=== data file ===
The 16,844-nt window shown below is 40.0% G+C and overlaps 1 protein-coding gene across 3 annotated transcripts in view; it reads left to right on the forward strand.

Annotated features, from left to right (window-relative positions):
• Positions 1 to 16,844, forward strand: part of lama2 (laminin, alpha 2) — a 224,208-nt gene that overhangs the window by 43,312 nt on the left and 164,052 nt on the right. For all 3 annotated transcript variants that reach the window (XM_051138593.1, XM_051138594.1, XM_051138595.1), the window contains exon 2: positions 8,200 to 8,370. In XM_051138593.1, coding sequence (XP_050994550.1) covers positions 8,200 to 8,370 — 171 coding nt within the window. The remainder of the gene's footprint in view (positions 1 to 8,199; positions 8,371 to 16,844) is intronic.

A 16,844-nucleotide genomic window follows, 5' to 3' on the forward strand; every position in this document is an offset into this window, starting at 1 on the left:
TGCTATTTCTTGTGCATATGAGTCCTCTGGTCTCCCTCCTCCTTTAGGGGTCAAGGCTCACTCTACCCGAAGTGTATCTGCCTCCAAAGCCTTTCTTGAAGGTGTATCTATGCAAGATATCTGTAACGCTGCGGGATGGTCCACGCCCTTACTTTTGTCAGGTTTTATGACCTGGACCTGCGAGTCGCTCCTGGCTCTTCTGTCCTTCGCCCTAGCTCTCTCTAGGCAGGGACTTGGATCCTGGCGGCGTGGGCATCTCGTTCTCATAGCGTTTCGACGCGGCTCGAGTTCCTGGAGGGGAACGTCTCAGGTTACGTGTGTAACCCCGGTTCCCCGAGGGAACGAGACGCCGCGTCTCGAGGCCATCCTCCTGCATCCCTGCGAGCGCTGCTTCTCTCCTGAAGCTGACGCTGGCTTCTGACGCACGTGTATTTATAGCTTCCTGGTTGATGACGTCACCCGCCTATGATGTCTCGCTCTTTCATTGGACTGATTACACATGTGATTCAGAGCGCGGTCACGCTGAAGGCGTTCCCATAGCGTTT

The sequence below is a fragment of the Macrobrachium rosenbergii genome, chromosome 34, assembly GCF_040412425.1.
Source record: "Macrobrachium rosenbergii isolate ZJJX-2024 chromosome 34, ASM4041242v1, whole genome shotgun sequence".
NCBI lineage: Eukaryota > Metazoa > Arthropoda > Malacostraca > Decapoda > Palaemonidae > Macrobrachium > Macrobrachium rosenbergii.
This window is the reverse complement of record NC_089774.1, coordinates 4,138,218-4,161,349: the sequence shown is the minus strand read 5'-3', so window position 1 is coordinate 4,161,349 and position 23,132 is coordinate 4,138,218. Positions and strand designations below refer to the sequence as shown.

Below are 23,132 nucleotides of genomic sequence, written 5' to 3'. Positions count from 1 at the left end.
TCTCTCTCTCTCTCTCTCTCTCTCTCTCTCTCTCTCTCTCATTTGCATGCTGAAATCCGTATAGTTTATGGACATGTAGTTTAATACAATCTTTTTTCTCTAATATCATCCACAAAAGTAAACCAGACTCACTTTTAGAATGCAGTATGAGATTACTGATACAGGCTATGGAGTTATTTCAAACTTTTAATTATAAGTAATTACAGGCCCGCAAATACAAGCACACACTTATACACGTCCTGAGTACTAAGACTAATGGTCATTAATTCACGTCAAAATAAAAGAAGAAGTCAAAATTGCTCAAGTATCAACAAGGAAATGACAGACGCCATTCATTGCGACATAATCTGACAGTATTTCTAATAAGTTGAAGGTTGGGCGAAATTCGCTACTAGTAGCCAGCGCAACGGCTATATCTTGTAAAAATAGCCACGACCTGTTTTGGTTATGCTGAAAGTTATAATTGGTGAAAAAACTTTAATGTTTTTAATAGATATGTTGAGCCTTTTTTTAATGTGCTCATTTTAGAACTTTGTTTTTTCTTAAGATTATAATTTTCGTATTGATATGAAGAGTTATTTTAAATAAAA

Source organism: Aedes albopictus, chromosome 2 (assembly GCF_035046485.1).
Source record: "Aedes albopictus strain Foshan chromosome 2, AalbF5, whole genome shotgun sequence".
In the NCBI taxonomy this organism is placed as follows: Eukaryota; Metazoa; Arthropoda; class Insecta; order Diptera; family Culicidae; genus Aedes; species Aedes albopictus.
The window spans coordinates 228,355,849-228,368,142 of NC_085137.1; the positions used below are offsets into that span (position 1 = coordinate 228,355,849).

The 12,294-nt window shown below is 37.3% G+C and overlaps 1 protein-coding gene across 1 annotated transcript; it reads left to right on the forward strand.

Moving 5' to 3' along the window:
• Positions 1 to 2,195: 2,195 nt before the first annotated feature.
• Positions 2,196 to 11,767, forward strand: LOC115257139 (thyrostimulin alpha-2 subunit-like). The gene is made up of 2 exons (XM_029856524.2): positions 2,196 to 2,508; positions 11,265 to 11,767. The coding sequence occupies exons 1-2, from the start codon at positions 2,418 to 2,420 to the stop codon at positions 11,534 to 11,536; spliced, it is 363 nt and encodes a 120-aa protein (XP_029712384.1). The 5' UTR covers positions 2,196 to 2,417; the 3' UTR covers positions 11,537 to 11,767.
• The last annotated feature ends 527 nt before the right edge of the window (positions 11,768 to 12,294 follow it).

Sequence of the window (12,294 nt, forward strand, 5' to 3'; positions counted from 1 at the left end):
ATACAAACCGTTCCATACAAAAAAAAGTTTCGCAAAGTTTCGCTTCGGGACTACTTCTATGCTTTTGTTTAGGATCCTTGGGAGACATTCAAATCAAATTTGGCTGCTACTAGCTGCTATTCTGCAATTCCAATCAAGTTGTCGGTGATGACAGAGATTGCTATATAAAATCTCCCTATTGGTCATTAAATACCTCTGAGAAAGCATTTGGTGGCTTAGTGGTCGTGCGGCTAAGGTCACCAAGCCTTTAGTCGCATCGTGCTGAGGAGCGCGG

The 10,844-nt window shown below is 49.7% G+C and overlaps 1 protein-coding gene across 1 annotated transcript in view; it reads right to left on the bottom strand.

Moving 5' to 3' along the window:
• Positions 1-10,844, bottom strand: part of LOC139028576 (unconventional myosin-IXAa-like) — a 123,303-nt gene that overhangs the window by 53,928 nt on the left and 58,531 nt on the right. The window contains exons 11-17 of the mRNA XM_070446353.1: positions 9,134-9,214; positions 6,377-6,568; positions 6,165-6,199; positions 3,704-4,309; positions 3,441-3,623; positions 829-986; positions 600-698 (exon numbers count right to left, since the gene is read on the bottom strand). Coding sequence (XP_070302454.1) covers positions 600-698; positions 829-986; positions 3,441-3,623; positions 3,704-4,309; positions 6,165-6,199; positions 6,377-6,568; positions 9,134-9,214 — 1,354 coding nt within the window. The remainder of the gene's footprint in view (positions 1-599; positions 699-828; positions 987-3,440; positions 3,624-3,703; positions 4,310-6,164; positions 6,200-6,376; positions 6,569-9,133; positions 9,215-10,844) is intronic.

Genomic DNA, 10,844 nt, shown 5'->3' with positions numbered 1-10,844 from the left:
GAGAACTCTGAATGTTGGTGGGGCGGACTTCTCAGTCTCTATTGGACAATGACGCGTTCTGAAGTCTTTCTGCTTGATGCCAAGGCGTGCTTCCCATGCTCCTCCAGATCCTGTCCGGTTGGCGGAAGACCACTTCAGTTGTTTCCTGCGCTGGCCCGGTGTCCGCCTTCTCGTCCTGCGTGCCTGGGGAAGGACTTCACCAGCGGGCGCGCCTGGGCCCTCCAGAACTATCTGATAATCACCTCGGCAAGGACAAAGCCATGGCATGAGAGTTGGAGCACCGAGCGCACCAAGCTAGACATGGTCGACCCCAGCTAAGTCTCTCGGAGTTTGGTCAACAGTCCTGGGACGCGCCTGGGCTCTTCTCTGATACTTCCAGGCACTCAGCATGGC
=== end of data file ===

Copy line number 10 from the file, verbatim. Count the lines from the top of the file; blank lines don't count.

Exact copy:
Below are 23,132 nucleotides of genomic sequence, written 5' to 3'. Positions count from 1 at the left end.